It all started when Ann Fessler began asking the questions that "no one had ever asked."

Fessler, in the process of writing "The Girls Who Went Away: The Hidden History of Women Who Surrendered Children for Adoption in the Decades Before Roe v. Wade," traveled the country and spoke with some of the estimated 1.5 million unwed young women who surrendered their babies for adoption between 1945 and 1970 — before Roe v. Wade, the popularization of the pill and the growth of the women’s movement.

As Gail Rosenblum of the Minneapolis Star Tribune reveals, their stories would break anyone’s heart:

In a unified voice, their parents, clergy and a new breed of professional social workers told them that this was for their own good. The girls were encouraged to get on with their lives, to forget.

If only they could.

The aftermath of these decisions is only now being fully comprehended. Many women who gave up babies fought depression, developed traumatic stress disorders or turned to alcohol and drugs to numb their chronic grief.
Others became super-achievers to prove to their parents that they could have been a fine mother. Some spoke regretfully of how they remained emotionally distant from the children they later had. Others never had another child because they felt it betrayed the baby they surrendered.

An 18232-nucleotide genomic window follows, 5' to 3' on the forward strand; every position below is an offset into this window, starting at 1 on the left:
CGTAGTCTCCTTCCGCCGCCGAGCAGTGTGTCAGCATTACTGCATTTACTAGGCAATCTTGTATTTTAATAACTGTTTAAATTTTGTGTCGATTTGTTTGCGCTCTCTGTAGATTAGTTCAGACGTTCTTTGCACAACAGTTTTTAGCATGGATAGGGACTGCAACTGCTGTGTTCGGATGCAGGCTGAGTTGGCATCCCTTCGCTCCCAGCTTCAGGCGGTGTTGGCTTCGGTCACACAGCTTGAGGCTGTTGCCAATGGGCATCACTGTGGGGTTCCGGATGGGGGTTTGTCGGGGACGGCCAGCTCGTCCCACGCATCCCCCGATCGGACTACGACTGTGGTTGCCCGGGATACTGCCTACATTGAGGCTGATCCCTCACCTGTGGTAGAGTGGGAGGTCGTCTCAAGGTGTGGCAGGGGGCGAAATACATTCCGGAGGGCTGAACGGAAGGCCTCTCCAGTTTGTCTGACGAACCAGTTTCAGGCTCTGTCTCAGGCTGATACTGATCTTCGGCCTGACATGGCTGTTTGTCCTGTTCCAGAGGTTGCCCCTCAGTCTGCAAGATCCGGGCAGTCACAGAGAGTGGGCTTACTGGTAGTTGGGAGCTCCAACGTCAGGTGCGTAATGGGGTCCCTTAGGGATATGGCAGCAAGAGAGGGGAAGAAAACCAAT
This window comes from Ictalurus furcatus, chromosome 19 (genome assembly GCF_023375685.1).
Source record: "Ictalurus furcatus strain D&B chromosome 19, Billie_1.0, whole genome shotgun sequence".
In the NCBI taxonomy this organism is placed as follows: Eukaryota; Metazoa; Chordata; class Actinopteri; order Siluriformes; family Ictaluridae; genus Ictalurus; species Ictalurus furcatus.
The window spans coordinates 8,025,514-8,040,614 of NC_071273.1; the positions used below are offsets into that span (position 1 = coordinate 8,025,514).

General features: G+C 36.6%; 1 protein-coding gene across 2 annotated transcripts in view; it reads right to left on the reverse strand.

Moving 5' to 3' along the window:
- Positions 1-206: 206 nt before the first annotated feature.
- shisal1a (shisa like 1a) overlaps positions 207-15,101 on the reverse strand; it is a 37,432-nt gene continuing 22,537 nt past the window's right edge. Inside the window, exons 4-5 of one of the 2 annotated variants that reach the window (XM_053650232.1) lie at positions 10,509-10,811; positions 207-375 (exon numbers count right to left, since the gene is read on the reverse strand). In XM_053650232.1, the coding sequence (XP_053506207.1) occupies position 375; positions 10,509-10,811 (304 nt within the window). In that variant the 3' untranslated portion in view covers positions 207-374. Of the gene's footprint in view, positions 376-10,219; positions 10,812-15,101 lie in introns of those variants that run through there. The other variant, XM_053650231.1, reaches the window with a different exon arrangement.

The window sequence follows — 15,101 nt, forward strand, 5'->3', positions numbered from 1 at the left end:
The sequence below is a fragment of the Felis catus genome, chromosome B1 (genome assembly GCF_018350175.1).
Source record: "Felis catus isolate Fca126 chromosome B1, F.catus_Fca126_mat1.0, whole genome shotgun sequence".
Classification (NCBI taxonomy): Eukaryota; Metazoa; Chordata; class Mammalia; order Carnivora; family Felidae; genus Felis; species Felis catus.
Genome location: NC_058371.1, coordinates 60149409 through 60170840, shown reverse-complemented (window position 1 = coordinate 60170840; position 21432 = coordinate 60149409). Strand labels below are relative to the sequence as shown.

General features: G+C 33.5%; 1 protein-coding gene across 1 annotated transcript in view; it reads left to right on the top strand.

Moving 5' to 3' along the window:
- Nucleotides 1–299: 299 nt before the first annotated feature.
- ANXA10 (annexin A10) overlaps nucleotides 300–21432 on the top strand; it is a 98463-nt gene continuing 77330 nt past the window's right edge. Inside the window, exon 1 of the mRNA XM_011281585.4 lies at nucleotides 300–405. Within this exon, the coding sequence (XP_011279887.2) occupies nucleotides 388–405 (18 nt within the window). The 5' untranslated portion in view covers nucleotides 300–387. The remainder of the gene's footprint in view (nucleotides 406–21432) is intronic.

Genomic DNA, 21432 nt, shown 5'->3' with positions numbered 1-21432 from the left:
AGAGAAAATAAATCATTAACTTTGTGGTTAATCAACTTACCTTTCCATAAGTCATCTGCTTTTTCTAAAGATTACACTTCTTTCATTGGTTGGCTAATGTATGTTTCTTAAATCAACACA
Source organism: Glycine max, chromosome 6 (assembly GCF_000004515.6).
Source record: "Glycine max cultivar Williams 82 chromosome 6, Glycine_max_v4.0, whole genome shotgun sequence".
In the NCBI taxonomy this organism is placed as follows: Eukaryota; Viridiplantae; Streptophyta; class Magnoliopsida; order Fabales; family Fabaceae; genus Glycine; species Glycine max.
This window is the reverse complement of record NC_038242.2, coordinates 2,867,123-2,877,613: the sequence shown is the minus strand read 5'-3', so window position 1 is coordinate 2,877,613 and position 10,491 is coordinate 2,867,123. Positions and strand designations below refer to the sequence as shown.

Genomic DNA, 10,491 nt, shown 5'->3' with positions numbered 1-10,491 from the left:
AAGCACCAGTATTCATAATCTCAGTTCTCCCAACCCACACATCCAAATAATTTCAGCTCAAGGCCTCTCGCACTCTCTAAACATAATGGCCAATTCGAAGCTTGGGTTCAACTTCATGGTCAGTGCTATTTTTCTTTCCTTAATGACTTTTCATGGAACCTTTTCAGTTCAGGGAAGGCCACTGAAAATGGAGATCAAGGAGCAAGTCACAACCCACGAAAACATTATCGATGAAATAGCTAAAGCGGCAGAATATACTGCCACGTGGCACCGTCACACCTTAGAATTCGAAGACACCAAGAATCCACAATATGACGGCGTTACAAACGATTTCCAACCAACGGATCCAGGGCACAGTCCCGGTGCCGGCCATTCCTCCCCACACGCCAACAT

Rosenblum interviewed a number of women for this story. You can listen to audio of one of these women, Mary L. Johnson, as she reflects on both her loss and the eventual reunion with her daughter.

Fessler’s book has become one of the most critically-acclaimed books in recent years. It was announced as National Book Critics Circle Award Finalist this past January.

Possibly Fessler’s greatest achievement is her resurrection of these women’s humanity — allowing us to see through the stereotypes that had trapped them when they were young. Rosenblum writes,

No matter where they grew up, or how old they were when they got
pregnant, their stories are stunningly similar. They were mostly "good" girls who got into what was considered bad trouble.

Far from being the "sluts" they were labeled, some got pregnant the first time they had sex or were admittedly clueless about birth control, reproduction or how a baby is born. "I had no idea about protected sex," said Mary L. Johnson, 62, of Maple Plain, who is featured in Fessler’s book.

Many were in long-term relationships with the baby’s father. About half married him; others were abandoned by the father, or never told him about the pregnancy. A few risked their lives to get illegal abortions; others bravely raised their child alone, although most families would not consider bringing such shame upon themselves. For them, adoption was the only option.

Nothing beats history to remind us of the value of the choices we now have.

For upcoming readings and events with author Ann Fessler, visit the website,


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